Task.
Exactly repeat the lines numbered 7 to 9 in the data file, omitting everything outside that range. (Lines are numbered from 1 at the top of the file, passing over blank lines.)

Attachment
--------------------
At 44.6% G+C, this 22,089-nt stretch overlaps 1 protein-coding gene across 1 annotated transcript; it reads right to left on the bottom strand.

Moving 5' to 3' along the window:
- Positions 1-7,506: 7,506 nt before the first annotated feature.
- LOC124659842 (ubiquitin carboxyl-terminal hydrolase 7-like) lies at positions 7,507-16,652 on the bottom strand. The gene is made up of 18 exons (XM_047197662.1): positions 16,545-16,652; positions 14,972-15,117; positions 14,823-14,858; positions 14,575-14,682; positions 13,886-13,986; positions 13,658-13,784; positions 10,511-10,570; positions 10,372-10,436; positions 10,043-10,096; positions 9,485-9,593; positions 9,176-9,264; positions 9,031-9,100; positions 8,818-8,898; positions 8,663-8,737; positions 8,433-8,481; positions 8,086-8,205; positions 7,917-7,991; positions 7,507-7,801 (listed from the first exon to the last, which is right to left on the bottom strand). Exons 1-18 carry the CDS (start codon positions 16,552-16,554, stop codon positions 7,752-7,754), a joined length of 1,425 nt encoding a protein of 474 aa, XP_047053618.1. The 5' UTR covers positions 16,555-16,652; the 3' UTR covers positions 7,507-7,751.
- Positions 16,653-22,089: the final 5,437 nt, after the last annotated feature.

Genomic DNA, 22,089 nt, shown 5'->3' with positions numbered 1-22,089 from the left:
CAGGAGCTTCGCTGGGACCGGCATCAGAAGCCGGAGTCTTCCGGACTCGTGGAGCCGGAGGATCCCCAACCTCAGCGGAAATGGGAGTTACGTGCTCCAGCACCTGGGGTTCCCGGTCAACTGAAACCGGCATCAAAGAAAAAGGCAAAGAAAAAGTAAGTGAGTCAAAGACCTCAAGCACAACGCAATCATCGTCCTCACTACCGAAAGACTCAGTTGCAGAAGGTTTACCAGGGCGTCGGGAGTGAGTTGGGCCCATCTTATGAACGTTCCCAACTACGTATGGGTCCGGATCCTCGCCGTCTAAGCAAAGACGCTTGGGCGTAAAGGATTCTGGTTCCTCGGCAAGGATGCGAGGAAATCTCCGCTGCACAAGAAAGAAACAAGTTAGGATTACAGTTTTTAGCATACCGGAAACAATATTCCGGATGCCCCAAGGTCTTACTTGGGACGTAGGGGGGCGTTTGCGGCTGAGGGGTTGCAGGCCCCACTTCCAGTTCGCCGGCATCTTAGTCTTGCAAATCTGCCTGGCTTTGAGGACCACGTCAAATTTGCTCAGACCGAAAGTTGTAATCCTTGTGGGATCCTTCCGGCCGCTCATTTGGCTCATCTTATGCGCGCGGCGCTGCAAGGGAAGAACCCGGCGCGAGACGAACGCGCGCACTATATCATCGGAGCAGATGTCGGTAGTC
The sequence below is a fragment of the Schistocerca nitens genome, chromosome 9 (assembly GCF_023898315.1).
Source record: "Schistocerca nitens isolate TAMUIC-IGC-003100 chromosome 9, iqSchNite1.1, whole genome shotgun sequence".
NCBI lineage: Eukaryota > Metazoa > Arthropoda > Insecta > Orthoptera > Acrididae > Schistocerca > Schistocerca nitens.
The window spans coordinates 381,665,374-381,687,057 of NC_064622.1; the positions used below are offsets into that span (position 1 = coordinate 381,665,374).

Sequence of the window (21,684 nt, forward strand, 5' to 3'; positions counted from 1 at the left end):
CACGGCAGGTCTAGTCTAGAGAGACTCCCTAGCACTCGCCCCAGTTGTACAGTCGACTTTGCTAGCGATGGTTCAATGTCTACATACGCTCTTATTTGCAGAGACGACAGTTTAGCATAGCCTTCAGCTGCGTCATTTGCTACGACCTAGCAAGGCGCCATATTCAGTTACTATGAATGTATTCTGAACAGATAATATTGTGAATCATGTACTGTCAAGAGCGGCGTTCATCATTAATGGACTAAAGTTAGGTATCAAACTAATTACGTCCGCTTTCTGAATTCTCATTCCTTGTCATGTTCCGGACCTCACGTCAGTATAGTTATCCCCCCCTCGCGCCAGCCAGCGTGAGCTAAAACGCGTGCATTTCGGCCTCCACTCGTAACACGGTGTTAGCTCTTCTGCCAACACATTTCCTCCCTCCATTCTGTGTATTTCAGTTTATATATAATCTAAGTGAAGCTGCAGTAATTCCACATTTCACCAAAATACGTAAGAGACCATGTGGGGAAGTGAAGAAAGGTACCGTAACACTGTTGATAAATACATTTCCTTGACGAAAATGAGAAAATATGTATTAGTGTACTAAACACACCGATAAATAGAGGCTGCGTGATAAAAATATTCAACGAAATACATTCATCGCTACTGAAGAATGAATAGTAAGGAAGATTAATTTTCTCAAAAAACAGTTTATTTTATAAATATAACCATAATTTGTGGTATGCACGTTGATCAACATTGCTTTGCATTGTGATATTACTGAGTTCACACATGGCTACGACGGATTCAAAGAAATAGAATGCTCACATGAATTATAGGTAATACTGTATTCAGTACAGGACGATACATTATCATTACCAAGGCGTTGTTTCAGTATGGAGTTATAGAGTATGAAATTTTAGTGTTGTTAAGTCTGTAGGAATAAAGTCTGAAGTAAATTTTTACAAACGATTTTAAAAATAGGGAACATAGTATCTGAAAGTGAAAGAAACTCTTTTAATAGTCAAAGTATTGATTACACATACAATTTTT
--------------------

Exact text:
CAGGAGCTTCGCTGGGACCGGCATCAGAAGCCGGAGTCTTCCGGACTCGTGGAGCCGGAGGATCCCCAACCTCAGCGGAAATGGGAGTTACGTGCTCCAGCACCTGGGGTTCCCGGTCAACTGAAACCGGCATCAAAGAAAAAGGCAAAGAAAAAGTAAGTGAGTCAAAGACCTCAAGCACAACGCAATCATCGTCCTCACTACCGAAAGACTCAGTTGCAGAAGGTTTACCAGGGCGTCGGGAGTGAGTTGGGCCCATCTTATGAACGTTCCCAACTACGTATGGGTCCGGATCCTCGCCGTCTAAGCAAAGACGCTTGGGCGTAAAGGATTCTGGTTCCTCGGCAAGGATGCGAGGAAATCTCCGCTGCACAAGAAAGAAACAAGTTAGGATTACAGTTTTTAGCATACCGGAAACAATATTCCGGATGCCCCAAGGTCTTACTTGGGACGTAGGGGGGCGTTTGCGGCTGAGGGGTTGCAGGCCCCACTTCCAGTTCGCCGGCATCTTAGTCTTGCAAATCTGCCTGGCTTTGAGGACCACGTCAAATTTGCTCAGACCGAAAGTTGTAATCCTTGTGGGATCCTTCCGGCCGCTCATTTGGCTCATCTTATGCGCGCGGCGCTGCAAGGGAAGAACCCGGCGCGAGACGAACGCGCGCACTATATCATCGGAGCAGATGTCGGTAGTC
The sequence below is a fragment of the Schistocerca nitens genome, chromosome 9 (assembly GCF_023898315.1).
Source record: "Schistocerca nitens isolate TAMUIC-IGC-003100 chromosome 9, iqSchNite1.1, whole genome shotgun sequence".